Is It Possible To Remember Being Born?

Being born may have been your first ever experience outside of the womb — and a chaotic one at that — but that doesn't mean it's your first memory. According to research, it's not possible to remember being born (via LiveScience). In fact, most adults don't remember anything that happened before they were 2 ½ years old, according to a 2020 review in Memory. Due to a phenomenon called "childhood amnesia," memories from the first few years after that point still tend to be few and far between (via Greater Good Magazine).

Many people assume that this is just because our infancy happened a really long time ago. This would make sense because children and teenagers remember earlier events than adults do, according to Greater Good. But that isn't necessarily all there is to it. A 2012 study in the journal Learning and Memory discovered that the lack of memories from infancy and early childhood is far more severe than would be expected if it could solely be pinned down to the passage of time (via LiveScience).

Why do we experience childhood amnesia?

As early as six months of age, people are able to form long-term memories that may last for months, and by the time they enter preschool, children can remember events that happened years beforehand. However, their memory is not fully developed until adolescence, which could play a major role in childhood amnesia (via Greater Good Magazine).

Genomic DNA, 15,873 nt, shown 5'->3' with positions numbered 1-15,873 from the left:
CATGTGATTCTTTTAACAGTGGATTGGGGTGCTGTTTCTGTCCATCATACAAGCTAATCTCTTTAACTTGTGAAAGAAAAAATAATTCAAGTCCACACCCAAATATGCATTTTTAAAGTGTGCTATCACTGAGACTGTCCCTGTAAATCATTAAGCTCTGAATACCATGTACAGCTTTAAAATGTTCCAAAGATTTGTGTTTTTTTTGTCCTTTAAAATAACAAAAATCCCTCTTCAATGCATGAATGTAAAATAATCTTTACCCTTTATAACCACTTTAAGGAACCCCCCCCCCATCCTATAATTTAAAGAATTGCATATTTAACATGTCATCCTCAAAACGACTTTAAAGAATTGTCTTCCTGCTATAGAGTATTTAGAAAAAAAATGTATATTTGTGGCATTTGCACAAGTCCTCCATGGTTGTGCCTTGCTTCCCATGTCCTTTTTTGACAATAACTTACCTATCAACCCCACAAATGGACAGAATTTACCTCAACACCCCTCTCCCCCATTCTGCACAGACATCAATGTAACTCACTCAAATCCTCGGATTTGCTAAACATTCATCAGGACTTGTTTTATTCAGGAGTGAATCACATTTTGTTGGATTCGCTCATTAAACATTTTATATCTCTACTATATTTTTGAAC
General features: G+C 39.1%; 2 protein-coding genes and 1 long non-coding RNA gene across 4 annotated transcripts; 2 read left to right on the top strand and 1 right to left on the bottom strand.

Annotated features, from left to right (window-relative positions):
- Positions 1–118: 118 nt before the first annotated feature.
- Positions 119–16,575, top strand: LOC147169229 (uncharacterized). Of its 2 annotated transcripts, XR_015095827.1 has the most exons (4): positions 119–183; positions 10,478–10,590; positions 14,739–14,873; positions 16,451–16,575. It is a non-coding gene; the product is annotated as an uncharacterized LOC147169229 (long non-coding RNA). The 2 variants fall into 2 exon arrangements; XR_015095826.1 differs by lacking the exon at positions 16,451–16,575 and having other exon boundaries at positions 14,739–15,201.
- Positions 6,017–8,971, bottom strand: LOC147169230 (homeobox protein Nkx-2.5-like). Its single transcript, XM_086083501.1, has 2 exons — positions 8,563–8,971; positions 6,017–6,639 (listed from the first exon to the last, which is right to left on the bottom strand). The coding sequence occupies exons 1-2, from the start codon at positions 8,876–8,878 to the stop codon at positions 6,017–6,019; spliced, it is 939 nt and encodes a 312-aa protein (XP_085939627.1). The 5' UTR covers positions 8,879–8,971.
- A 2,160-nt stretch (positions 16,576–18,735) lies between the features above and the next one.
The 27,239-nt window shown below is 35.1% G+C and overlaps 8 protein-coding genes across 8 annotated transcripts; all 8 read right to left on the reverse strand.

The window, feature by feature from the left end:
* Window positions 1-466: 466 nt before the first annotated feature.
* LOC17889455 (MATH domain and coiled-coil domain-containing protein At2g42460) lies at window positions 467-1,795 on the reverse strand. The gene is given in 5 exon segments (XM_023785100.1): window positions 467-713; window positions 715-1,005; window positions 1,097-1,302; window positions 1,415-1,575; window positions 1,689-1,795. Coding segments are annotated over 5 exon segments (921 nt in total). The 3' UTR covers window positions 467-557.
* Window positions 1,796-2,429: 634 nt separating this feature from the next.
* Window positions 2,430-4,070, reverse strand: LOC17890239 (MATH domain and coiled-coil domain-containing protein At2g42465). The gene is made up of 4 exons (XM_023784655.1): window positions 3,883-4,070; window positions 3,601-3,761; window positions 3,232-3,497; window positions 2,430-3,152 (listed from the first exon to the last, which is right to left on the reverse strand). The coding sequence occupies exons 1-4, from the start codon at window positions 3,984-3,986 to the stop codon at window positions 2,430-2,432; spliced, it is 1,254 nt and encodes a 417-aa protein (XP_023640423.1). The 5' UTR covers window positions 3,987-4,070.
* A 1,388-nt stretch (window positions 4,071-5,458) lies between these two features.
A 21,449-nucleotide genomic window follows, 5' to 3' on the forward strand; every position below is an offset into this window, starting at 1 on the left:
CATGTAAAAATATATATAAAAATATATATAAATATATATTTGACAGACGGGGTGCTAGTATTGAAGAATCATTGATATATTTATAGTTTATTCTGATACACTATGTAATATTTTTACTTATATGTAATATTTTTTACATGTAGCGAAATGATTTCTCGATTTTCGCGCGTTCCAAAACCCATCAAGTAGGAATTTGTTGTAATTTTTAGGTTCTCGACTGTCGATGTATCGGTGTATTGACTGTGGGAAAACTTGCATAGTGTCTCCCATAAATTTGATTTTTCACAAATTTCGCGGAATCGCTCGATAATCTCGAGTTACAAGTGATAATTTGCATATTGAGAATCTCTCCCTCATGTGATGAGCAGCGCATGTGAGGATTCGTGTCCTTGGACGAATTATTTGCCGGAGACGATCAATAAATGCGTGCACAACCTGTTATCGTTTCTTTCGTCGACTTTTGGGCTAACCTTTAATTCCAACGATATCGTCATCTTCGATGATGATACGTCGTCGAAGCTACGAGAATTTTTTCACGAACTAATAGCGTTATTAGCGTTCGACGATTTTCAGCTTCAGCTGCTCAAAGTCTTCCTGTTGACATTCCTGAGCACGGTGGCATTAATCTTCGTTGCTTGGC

According to LiveScience, some scientists believe that the continual maturation of the brain may make it more difficult for people to remember events from infancy and early childhood. A related theory is that people's older memories are erased with the development of new brain cells.

Language is another factor that may affect our memory. One study tracked children who were brought in for medical care after an injury. Children over the age of 26 months who were able to discuss the event were able to remember it for up to five years, whereas children under the age of 26 months, who could not discuss the event, retained little to no memory of it. According to Greater Good, this means that memories may be lost if a person can't translate them into language. Since infants don't have a solid understanding of language, this could go a long way in explaining infantile amnesia.